Serious snowboarders likely own the equipment needed for a day on the mountain, but might not put much thought into what to carry in their vehicles.
Whether you live out of a van or commute to and from the mountain, some accessories will make your snowboarding season more enjoyable and comfortable. Here’s a list of important gear every snowboarder should keep in their SUV or truck.
To combat the unpleasant feeling of a cold steering wheel during your mountain commute, carry a pair of Arc’teryx Fission gloves. They feature PrimaLoft synthetic insulation, as well as a combination of breathable soft-shell stretch fabric and waterproof Gore-Tex XCR inserts.
Touch screen-compatible sensor pads on the thumbs and index fingers also allow for phone use while wearing. Arc’teryx Fission Gloves cost $190 a pair.
Staying connected while on the go can be a challenge, but is often a necessity – especially in the event of an emergency. The Skyroam Solis is a portable Wi-Fi hot spot that provides secure 4G LTE mobile WiFi anywhere in the world.
The company allows users to pay only for what they need, with no subscription required. One flat daily rate grants access to a 24-hour pass that gets unlimited internet anywhere. In addition, the Skyroam Solis features an embedded 6000 mAh powerbank capable of charging up to five devices simultaneously.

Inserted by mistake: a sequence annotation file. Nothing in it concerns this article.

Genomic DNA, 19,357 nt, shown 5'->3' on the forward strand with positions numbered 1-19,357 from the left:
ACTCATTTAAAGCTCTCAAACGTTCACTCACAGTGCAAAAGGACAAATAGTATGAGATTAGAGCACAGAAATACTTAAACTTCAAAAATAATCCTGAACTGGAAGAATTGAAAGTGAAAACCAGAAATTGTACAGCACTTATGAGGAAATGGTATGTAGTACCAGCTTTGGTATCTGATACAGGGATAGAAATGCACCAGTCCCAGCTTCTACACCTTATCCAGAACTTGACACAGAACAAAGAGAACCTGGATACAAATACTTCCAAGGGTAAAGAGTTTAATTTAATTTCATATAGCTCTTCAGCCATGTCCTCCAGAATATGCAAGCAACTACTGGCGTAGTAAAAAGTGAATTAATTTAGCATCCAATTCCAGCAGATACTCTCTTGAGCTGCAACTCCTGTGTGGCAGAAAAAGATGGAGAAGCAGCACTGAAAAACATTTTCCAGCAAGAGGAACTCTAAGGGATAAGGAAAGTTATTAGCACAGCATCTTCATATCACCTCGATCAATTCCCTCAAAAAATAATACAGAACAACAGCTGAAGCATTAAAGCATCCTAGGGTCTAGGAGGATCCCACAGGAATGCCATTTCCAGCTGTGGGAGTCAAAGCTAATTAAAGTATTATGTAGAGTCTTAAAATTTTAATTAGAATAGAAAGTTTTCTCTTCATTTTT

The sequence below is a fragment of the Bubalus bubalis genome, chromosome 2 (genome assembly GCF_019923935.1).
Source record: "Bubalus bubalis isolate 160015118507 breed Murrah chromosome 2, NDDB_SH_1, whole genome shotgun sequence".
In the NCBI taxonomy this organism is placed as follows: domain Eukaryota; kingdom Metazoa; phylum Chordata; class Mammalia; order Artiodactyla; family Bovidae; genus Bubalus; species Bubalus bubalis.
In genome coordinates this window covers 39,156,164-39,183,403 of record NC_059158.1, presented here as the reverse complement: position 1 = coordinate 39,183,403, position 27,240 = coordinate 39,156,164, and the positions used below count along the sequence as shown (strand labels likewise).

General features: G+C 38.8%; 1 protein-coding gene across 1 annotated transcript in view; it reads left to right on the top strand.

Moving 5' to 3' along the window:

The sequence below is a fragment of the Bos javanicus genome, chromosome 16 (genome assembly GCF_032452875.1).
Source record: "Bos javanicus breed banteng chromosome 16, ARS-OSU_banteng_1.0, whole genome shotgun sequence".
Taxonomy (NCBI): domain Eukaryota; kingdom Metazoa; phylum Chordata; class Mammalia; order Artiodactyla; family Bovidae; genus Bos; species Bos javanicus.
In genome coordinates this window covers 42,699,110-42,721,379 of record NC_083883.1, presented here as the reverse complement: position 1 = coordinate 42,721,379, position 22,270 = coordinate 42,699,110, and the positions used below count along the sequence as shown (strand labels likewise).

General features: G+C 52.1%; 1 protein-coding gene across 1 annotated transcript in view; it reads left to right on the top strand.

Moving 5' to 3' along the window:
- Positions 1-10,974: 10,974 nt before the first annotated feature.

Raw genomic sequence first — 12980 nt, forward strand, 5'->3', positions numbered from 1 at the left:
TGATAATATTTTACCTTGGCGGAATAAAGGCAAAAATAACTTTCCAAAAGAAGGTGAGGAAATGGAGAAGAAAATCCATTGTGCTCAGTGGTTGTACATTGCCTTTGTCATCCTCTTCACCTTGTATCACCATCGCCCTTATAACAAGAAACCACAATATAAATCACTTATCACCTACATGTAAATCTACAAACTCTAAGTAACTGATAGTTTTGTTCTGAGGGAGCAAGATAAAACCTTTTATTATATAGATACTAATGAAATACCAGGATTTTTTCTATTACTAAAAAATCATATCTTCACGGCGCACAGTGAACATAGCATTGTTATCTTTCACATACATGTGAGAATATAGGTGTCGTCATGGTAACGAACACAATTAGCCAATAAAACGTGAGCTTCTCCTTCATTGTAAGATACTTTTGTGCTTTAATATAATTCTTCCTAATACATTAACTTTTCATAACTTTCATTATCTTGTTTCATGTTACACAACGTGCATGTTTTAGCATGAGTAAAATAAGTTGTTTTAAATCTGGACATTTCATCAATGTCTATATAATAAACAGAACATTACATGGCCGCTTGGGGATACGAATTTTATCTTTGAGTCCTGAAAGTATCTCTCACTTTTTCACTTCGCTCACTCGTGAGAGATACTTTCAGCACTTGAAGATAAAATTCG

The Skyroam Solis offers up to 16 hours of Wi-Fi battery life. The device costs $150, the daily Wi-Fi fee is $9.
The Dakine Torque Driver tool is designed for making on-the-go adjustments to snowboard bindings. The tool includes a 6-piece ratchet driver, No. 2 and No. 3 Phillips head screwdrivers, a No. 3 pozidrive, 3/32-inch hex, a ¼-inch flat head, an 8-millimeter wrench and a 10-millimeter wrench.
It’s small enough to carry in a car and, although it includes the standard bits needed for tuning a snowboard, it’s also compatible with bits that can be used on skis. The Dakine Torque Driver costs $11 and is offered in green or black.
Traveling into the backcountry often means leaving cell service behind. The goTenna Mesh helps solve that problem by creating a mesh network capable of sending text messages and GPS coordinates to anyone in your group.
The device transmits signals via UHF frequencies that allow up to a 4-mile range in open areas and up to a half-mile range in more covered spots. Each package comes with two goTenna devices that are needed to create the mesh. The more devices in an area, the stronger (and farther) the connection will be.
The goTenna Mesh is available for $179 for two devices, $329 for four or $579 for eight.
Many ready-made first-aid and survival kits are available, but making your own snowboarding-specific version ensures nothing gets left behind. Store everything in an organized, waterproof container and restock it at the end of every season. Here are a few things snowboarders should consider keeping in their kits:
- Basic wound care and bandaging supplies like gauze pads, alcohol prep pads, antibiotic ointment, adhesive bandages, wraps and tape
- NSAIDS such as ibuprofen or aspirin for muscle soreness
- Hand and feet warmers
- Emergency blanket
- Headlamp with extra batteries
- Wool socks
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